• 1, 2 Under Illinois law to have standing to file an action for declaratory relief one must possess a personal claim, status or right which is capable of being affected. (Underground Contractors Association v. Chicago (1977), 66 Ill.2d 371, 362 N.E.2d 298.) As has been recognized by a host of Federal cases (Annot., 23 A.L.R. Fed. 301 et seq. (1975)), a bidder denied a contract because it was awarded to an unqualified bidder is such a person. The defendants have suggested that these cases are irrelevant because they are based on section 10 of the Federal Administrative Procedure Act (5 U.S.C. § 702 (1976)) which confers standing on any person aggrieved by a governmental decision. But in fact it has long been recognized that in general State courts> are much more willing than Federal courts> to recognize standing to appeal on the part of any appellant who shows that he was in fact aggrieved by the administrative order (2 Cooper, State Administrative Law 538 (1965); Scanwell Laboratories, Inc. v. Shaffer (D.C. Cir. 1970), 424 F.2d 859), and palpable economic injuries have long been recognized as sufficient to lay the basis for standing with or without a specific statutory provision for judicial review. (Sierra Club v. Morton (1972), 405 U.S. 727, 31 L.Ed.2d 636, 92 S.Ct. 1361.) And, of course, it is precisely such persons as the plaintiff who would have the incentive to challenge improper governmental action since they are the ones most directly injured by it; one cannot assume that State officers or agencies charged with the duty to do so will oversee and challenge every improper act of a political or administrative agency. Accordingly we hold that the plaintiff did have standing to bring this action.

II.

• 3 The court apparently also dismissed the complaint because it was based on information and belief. Although this issue had not been raised in the defendants' motion to dismiss, it was apparently raised at the hearing without any formal motion being made or any prior notice being given as required by Rule 2.1 of the circuit court of Cook County. The defendants have cited no cases and we have found none holding that a complaint cannot be based on information and belief. To the contrary, section 35 of the Civil Practice Act (Ill. Rev. Stat. 1977, ch. 110, par. 35) provides that even where the pleadings are verified, the matters may be stated positively or upon information and belief. No complaint is bad in substance which contains such information as reasonably informs the defendant of the nature of the claim he is called upon to meet. (Ill. Rev. Stat. 1977, ch. 110, par. 42.) The plaintiff's complaint does so.

III.

It is clear, therefore, that the court's decision cannot be affirmed on the grounds it gave for its judgment. Accordingly, we must reverse unless we can affirm the judgment on some ground properly before the trial court at that time. In other words, we must reverse unless it is clear that the defendants were entitled to have the complaint dismissed for the reason set forth in their motion.

• 4 The defendants' motion alleged that the city had determined that Builders was a qualified bidder and that the plaintiff was trying to substitute its determination for that of the city of Chicago. The parties in their motion did not allege in any way that Builders was in fact a qualified bidder or even that it appeared to be a qualified bidder. Nor have the defendants presented any evidence indicating that the bid conformed to the requirements laid down in the statutes and the specifications. To the contrary, we must conclude that the defendants are contending that once the city has said that a bidder was qualified and that the bid conformed to the requirements laid down by statute, ordinance, regulations or bid specification, no court can examine the truth of the statements even if the bidder and the bid are patently insufficient; indeed, even if, for example, required documents are not submitted with the contract or the contract is assigned in violation of section 8-10-14 of the Illinois Municipal Code (Ill. Rev. Stat. 1977, ch. 24, par. 8-10-14) to one already declared not to be a responsible bidder. We cannot agree with this contention as so broadly stated. Johnson v. Sanitary District (1896), 163 Ill. 285, 45 N.E. 213, relied on by the defendants is not in point. In Johnson the board rejected the lowest bid, determining that the bidder was not responsible. He sued. The court, pointing out that the statute specifically provided that the board should have the power to let to the lowest responsible bidder and to reject any and all bids and readvertise, held that it could not interfere with the board's exercise of a discretion which was judicial in nature when it rejected the plaintiff's bid. This is not the situation here. While the city has the authority in its discretion to reject any and all bids (Ill. Rev. Stat. 1977, ch. 24, par. 8-10-12), it does not have the authority to award contracts in violation of the statutes and any such contracts are null and void as to the municipality. (Ill. Rev. Stat. 1977, ch. 24, par. 8-10-21.) Because discovery has not yet been obtained, the evidence has not yet been developed to the degree necessary to permit this court to determine if this is an area where the city may properly exercise its discretion in determining who is a responsible bidder (see, for example, Ill. Rev. Stat. 1977, ch. 24, par. 8-10-11), or whether specific non-discretionary requirements set forth by statute, ordinance, regulation or bid specification must be complied with, and if they must, whether there has been such compliance.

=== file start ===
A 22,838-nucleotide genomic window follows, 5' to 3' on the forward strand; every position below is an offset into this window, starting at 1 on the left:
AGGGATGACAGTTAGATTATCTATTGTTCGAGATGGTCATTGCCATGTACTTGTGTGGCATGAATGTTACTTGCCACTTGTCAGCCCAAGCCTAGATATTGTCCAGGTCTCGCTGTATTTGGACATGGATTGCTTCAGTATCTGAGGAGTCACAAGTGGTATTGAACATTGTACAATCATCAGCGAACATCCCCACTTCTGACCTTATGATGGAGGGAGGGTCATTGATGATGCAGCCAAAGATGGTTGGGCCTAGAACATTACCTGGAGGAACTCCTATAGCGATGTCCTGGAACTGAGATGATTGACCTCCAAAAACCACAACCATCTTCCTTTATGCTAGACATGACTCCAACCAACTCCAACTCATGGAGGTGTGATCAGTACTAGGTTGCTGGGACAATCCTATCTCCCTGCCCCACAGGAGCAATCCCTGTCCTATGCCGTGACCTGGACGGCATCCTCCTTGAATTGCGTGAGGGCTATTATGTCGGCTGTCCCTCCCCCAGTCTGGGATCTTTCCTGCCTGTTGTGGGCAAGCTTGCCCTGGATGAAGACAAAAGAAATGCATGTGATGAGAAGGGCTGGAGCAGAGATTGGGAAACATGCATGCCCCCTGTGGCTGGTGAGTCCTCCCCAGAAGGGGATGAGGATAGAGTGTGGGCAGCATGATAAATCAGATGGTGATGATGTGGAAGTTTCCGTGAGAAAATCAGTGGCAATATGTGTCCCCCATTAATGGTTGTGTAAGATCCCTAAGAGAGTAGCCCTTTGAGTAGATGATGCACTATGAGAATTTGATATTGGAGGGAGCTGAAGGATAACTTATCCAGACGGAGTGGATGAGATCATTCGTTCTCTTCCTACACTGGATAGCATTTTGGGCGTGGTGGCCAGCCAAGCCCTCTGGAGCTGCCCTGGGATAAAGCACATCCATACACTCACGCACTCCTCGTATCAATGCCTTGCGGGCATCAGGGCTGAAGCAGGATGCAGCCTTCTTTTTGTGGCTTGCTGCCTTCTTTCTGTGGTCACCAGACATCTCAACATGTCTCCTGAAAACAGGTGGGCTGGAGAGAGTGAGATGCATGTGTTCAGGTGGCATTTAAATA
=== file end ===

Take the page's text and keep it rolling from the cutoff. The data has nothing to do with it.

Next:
For the foregoing reasons, we reverse and remand the case for further proceedings.

Reversed and remanded.

JOHNSON and LINN, JJ., concur.

19790712